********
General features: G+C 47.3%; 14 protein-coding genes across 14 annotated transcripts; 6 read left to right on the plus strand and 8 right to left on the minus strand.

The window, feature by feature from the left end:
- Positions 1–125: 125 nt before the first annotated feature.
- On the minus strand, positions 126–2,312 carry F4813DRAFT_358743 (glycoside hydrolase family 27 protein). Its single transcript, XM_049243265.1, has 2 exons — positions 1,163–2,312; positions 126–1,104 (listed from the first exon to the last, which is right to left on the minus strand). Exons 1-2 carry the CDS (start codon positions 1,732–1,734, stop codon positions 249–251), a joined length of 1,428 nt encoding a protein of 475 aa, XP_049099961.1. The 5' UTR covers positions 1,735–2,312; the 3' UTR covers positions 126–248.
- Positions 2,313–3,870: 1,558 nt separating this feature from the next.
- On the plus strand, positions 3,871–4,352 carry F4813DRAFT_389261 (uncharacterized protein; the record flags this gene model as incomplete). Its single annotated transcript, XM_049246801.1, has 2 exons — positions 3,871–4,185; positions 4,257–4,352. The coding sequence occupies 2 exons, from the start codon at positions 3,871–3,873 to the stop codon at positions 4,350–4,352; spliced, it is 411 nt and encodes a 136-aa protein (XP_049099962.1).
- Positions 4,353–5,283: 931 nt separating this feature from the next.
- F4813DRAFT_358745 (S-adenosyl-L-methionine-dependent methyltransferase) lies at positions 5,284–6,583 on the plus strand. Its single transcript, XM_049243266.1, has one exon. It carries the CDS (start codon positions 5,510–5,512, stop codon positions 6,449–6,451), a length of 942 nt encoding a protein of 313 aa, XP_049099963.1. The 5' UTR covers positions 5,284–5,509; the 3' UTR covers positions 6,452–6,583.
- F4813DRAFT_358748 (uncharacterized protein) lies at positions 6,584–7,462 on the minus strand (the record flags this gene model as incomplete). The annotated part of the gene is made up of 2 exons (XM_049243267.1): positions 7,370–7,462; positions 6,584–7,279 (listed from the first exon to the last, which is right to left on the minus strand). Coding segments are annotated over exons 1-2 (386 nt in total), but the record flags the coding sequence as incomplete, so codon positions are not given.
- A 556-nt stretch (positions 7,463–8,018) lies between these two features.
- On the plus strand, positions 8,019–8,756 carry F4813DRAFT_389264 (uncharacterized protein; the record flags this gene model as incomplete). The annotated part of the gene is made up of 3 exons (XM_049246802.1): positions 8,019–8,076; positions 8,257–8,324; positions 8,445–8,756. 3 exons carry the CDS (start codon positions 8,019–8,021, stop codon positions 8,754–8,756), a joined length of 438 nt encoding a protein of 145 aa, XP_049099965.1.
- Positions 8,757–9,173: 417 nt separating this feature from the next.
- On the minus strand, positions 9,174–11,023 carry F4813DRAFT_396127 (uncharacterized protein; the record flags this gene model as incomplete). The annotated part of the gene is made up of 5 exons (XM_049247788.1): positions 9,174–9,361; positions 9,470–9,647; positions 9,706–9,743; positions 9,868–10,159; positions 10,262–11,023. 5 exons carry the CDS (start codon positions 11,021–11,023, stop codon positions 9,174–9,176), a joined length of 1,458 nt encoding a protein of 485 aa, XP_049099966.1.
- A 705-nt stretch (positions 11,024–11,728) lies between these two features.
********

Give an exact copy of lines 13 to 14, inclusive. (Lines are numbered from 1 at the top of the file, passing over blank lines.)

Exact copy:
- On the minus strand, positions 9,174–11,023 carry F4813DRAFT_396127 (uncharacterized protein; the record flags this gene model as incomplete). The annotated part of the gene is made up of 5 exons (XM_049247788.1): positions 9,174–9,361; positions 9,470–9,647; positions 9,706–9,743; positions 9,868–10,159; positions 10,262–11,023. 5 exons carry the CDS (start codon positions 11,021–11,023, stop codon positions 9,174–9,176), a joined length of 1,458 nt encoding a protein of 485 aa, XP_049099966.1.
- A 705-nt stretch (positions 11,024–11,728) lies between these two features.